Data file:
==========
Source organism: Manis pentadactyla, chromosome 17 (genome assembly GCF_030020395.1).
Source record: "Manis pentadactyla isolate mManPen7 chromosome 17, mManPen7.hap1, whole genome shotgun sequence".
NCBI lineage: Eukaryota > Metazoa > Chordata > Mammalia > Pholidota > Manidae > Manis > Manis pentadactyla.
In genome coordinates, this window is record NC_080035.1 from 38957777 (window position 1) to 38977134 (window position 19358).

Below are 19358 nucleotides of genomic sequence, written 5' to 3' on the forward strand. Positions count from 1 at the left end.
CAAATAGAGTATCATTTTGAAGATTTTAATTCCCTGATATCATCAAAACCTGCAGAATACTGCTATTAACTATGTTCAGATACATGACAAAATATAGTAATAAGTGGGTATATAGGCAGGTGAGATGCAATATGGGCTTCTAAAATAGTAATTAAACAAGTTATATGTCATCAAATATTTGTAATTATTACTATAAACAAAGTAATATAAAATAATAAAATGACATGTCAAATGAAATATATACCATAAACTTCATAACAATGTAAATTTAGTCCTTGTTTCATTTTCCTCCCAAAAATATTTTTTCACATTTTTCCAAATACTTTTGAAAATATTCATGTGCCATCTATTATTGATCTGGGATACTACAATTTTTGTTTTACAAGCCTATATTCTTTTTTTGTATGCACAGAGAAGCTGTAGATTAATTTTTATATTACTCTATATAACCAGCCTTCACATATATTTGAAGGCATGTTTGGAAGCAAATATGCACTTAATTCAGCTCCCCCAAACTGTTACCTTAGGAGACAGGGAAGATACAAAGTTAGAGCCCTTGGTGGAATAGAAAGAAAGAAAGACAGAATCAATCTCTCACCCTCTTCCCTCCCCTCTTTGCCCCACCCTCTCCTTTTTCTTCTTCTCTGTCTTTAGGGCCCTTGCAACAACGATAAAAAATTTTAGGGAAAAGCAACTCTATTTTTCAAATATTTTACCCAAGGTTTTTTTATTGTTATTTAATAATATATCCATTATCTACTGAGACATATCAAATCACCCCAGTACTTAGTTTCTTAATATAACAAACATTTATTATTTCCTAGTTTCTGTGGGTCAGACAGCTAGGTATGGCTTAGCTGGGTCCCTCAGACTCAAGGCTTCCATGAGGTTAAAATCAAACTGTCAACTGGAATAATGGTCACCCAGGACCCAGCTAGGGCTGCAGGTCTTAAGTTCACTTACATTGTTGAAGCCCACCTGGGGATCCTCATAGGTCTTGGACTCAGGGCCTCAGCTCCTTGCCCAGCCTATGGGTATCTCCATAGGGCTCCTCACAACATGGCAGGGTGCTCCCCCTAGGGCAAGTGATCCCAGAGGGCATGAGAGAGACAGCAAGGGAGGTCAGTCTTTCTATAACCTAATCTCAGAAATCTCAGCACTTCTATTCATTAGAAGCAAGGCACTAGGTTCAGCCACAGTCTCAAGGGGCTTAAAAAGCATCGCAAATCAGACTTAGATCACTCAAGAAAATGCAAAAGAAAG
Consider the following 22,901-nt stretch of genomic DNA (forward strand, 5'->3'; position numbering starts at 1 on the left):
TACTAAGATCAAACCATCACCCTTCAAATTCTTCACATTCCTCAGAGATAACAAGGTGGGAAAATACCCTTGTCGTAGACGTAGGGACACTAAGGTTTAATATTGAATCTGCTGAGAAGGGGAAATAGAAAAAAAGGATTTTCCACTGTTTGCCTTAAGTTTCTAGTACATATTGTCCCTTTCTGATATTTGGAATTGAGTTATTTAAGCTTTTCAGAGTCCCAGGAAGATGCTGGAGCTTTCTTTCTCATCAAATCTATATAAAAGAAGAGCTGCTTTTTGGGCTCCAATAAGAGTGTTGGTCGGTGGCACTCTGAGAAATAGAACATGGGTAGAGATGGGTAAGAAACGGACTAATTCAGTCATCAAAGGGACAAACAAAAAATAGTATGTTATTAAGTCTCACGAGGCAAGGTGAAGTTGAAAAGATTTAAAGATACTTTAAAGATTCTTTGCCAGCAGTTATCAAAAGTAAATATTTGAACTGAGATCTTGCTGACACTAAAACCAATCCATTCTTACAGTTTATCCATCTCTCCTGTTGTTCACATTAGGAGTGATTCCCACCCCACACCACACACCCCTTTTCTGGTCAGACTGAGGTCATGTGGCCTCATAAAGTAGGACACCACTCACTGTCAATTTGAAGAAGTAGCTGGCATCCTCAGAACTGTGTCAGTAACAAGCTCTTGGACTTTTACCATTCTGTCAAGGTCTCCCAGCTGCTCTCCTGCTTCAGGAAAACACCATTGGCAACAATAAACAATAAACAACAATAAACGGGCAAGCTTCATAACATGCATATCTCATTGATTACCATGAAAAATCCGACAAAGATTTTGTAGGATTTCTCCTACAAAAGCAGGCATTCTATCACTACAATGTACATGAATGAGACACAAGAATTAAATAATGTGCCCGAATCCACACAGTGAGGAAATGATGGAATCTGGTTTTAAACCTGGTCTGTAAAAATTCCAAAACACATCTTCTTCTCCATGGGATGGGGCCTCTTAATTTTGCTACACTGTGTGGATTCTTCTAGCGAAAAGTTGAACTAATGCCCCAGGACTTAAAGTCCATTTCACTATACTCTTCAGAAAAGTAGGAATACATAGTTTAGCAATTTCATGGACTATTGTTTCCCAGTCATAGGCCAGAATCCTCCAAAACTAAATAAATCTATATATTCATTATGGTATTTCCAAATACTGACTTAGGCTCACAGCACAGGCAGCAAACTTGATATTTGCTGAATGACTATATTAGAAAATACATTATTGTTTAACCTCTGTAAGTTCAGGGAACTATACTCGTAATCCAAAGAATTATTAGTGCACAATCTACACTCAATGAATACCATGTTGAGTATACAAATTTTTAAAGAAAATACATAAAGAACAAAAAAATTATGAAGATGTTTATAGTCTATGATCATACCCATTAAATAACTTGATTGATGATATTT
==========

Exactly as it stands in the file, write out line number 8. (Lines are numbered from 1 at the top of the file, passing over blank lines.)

TACTAAGATCAAACCATCACCCTTCAAATTCTTCACATTCCTCAGAGATAACAAGGTGGGAAAATACCCTTGTCGTAGACGTAGGGACACTAAGGTTTAATATTGAATCTGCTGAGAAGGGGAAATAGAAAAAAAGGATTTTCCACTGTTTGCCTTAAGTTTCTAGTACATATTGTCCCTTTCTGATATTTGGAATTGAGTTATTTAAGCTTTTCAGAGTCCCAGGAAGATGCTGGAGCTTTCTTTCTCATCAAATCTATATAAAAGAAGAGCTGCTTTTTGGGCTCCAATAAGAGTGTTGGTCGGTGGCACTCTGAGAAATAGAACATGGGTAGAGATGGGTAAGAAACGGACTAATTCAGTCATCAAAGGGACAAACAAAAAATAGTATGTTATTAAGTCTCACGAGGCAAGGTGAAGTTGAAAAGATTTAAAGATACTTTAAAGATTCTTTGCCAGCAGTTATCAAAAGTAAATATTTGAACTGAGATCTTGCTGACACTAAAACCAATCCATTCTTACAGTTTATCCATCTCTCCTGTTGTTCACATTAGGAGTGATTCCCACCCCACACCACACACCCCTTTTCTGGTCAGACTGAGGTCATGTGGCCTCATAAAGTAGGACACCACTCACTGTCAATTTGAAGAAGTAGCTGGCATCCTCAGAACTGTGTCAGTAACAAGCTCTTGGACTTTTACCATTCTGTCAAGGTCTCCCAGCTGCTCTCCTGCTTCAGGAAAACACCATTGGCAACAATAAACAATAAACAACAATAAACGGGCAAGCTTCATAACATGCATATCTCATTGATTACCATGAAAAATCCGACAAAGATTTTGTAGGATTTCTCCTACAAAAGCAGGCATTCTATCACTACAATGTACATGAATGAGACACAAGAATTAAATAATGTGCCCGAATCCACACAGTGAGGAAATGATGGAATCTGGTTTTAAACCTGGTCTGTAAAAATTCCAAAACACATCTTCTTCTCCATGGGATGGGGCCTCTTAATTTTGCTACACTGTGTGGATTCTTCTAGCGAAAAGTTGAACTAATGCCCCAGGACTTAAAGTCCATTTCACTATACTCTTCAGAAAAGTAGGAATACATAGTTTAGCAATTTCATGGACTATTGTTTCCCAGTCATAGGCCAGAATCCTCCAAAACTAAATAAATCTATATATTCATTATGGTATTTCCAAATACTGACTTAGGCTCACAGCACAGGCAGCAAACTTGATATTTGCTGAATGACTATATTAGAAAATACATTATTGTTTAACCTCTGTAAGTTCAGGGAACTATACTCGTAATCCAAAGAATTATTAGTGCACAATCTACACTCAATGAATACCATGTTGAGTATACAAATTTTTAAAGAAAATACATAAAGAACAAAAAAATTATGAAGATGTTTATAGTCTATGATCATACCCATTAAATAACTTGATTGATGATATTT